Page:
Also, backups are only as good as your last validation. You may feel confident because your system has been set up for years and you get success emails daily. But have you ever tried a full restore? You better. Don’t fall into the trap of complacency. Verify the integrity of your backups at least quarterly.
Finally, consider storing certain data outside of your systems. In the midst of the attack, our company was able to reassure customers that our email is housed offsite, as is all customer financial data and personal employee information.
Get Cyber Insurance Now
As high-demand attacks continue to proliferate, the cost of these business insurance add-ons will rise. The cost of not having it can be disastrous. Fortunately, Bag Makers added cyber insurance to our portfolio over five years ago. It was essential to our recovery. If you follow no other steps in this article, please reach out to your local insurance carrier and get a quote if you don’t already have it. It can save your company.
Be Ready to Act Fast
There are a million things you can do to harden your environment from threat actors. Yet, you might still miss one and, boom, you’re infected. Be prepared and do these two things. Have a technical action plan and business continuity plan ready to implement in a crisis. The first few hours of infection are critical to limiting the damage. This can be as simple as powering off the entire network, or as complicated as firing up communication and response teams at any hour of the day or night. Do you know what you would do if, like us, your phone lines, website and email network suddenly couldn’t be used to communicate with employees or customers? Try to prepare for as many disaster scenarios as possible. Even though we had a good foundation in our crisis plans, there were so many variables and moving pieces that we had to be flexible. Sometimes we would take one step forward in our recovery, only to take three steps backward. Don’t be surprised if it’s a long, drawn-out process rather than an overnight fix.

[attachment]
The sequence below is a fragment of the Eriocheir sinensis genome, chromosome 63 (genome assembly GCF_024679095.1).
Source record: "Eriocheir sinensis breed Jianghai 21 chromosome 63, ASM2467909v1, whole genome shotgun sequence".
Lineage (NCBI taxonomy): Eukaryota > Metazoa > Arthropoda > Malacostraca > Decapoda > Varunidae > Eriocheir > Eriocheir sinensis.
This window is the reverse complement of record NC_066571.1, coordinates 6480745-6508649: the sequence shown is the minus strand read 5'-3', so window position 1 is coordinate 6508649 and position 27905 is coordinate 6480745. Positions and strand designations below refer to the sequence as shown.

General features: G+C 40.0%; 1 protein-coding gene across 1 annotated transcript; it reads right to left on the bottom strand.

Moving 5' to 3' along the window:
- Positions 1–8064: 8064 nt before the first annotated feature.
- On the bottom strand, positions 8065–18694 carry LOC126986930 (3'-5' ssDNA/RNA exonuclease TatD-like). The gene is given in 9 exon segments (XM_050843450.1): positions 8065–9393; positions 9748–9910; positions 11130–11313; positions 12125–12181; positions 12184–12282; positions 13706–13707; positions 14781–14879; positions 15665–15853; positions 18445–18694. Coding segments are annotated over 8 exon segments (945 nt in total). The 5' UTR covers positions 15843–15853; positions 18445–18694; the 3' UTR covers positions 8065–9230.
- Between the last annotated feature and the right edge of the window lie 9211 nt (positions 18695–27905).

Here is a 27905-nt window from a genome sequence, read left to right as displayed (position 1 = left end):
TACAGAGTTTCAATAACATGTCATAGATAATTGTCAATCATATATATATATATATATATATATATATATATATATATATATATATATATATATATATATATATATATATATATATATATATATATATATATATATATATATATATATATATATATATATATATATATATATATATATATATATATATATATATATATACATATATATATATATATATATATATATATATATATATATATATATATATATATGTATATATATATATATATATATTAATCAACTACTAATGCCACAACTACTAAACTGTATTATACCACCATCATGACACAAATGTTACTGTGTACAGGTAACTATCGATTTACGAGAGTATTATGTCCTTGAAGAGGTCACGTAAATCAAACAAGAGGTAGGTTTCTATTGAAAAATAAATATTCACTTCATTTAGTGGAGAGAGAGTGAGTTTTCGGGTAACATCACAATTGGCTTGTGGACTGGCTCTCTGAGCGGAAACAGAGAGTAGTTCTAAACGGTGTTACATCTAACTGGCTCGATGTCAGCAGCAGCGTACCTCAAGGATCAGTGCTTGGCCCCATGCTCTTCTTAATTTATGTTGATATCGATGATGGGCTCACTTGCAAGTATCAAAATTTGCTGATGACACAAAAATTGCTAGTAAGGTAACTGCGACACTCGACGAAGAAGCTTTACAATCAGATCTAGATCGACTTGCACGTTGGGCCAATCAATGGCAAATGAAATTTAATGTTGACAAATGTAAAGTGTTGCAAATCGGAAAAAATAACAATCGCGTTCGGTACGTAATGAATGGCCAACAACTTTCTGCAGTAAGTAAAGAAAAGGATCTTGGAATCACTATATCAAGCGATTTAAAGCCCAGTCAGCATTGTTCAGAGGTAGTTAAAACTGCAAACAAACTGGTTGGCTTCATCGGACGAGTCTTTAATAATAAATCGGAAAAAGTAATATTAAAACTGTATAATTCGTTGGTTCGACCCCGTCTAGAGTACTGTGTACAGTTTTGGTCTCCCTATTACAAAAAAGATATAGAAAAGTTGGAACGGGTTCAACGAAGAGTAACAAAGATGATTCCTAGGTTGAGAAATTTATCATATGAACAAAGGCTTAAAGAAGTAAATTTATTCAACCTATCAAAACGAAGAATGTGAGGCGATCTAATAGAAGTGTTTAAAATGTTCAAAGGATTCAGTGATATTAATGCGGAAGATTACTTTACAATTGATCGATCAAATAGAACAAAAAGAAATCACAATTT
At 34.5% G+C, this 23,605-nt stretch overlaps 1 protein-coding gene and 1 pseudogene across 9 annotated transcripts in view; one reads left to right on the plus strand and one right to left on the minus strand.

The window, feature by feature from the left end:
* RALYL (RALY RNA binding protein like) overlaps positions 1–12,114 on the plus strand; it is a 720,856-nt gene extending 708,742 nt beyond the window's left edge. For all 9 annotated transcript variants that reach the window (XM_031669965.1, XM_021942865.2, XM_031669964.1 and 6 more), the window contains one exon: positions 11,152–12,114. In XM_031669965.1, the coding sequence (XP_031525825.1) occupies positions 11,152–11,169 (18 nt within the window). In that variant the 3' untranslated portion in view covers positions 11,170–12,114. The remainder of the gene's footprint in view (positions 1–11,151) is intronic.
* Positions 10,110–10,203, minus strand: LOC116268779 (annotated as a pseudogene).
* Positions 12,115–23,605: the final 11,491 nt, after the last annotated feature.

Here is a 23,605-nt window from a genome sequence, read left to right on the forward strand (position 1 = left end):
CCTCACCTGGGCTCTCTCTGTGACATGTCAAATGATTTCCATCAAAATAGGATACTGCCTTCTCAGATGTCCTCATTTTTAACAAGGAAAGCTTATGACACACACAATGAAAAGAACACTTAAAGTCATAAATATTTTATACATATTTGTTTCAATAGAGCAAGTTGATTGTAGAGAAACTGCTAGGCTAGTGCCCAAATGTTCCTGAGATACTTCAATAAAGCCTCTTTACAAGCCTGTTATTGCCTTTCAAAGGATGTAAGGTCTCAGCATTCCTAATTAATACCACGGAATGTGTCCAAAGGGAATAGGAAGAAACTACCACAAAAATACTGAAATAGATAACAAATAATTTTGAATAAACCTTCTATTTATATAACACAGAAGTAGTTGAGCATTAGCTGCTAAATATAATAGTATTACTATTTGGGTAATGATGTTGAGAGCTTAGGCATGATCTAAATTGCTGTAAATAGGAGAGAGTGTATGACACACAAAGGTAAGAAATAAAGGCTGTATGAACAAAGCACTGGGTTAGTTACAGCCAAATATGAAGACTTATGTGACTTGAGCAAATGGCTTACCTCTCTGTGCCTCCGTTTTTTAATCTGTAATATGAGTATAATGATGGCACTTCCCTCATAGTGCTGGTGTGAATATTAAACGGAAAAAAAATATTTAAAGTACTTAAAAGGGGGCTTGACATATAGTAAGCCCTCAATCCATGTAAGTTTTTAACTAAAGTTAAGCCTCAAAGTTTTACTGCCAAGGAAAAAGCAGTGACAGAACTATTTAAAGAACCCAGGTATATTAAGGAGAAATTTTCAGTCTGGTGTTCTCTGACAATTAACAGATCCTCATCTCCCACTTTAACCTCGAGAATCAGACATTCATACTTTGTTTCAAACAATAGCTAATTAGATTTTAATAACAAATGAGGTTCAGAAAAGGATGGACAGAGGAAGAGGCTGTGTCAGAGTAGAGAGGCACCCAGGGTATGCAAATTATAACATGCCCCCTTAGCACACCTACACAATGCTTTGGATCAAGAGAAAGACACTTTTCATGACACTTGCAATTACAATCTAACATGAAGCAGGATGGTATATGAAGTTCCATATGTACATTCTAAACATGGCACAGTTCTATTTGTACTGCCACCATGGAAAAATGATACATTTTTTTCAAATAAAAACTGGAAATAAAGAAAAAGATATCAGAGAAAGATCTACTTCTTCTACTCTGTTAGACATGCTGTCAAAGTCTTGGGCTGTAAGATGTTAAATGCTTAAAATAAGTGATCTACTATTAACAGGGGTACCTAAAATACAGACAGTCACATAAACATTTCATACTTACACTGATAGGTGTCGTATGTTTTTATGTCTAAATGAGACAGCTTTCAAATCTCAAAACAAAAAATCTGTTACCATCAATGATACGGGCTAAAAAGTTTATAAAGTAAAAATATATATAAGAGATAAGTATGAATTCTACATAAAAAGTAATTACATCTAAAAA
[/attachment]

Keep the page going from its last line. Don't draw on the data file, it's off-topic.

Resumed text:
Call in the Experts
We worked closely with a team of outside experts in response to our malware attack. Our outside IT consultants were onsite within hours of the attack. Our insurance company connected us with breach counsel, who put us in touch with a forensic IT firm. The breach counsel and forensic IT professionals are specially trained in cyber terrorism cases and guided us through our recovery process, including handling negotiations with the cyber terrorists holding our data hostage. We ultimately decided paying the ransom was in the best interests of our company, employees and customers so we could resume operations faster. (Paying a ransom does not guarantee your company will receive the promised encryption key or that it will work. Even after paying a ransom and receiving the key, we worked for weeks to get our systems fully operational.)
Malware attacks are becoming more commonplace, increasing the odds that more companies will deal with this form of business interruption in the years ahead. Protect the data that makes your company run by any means possible.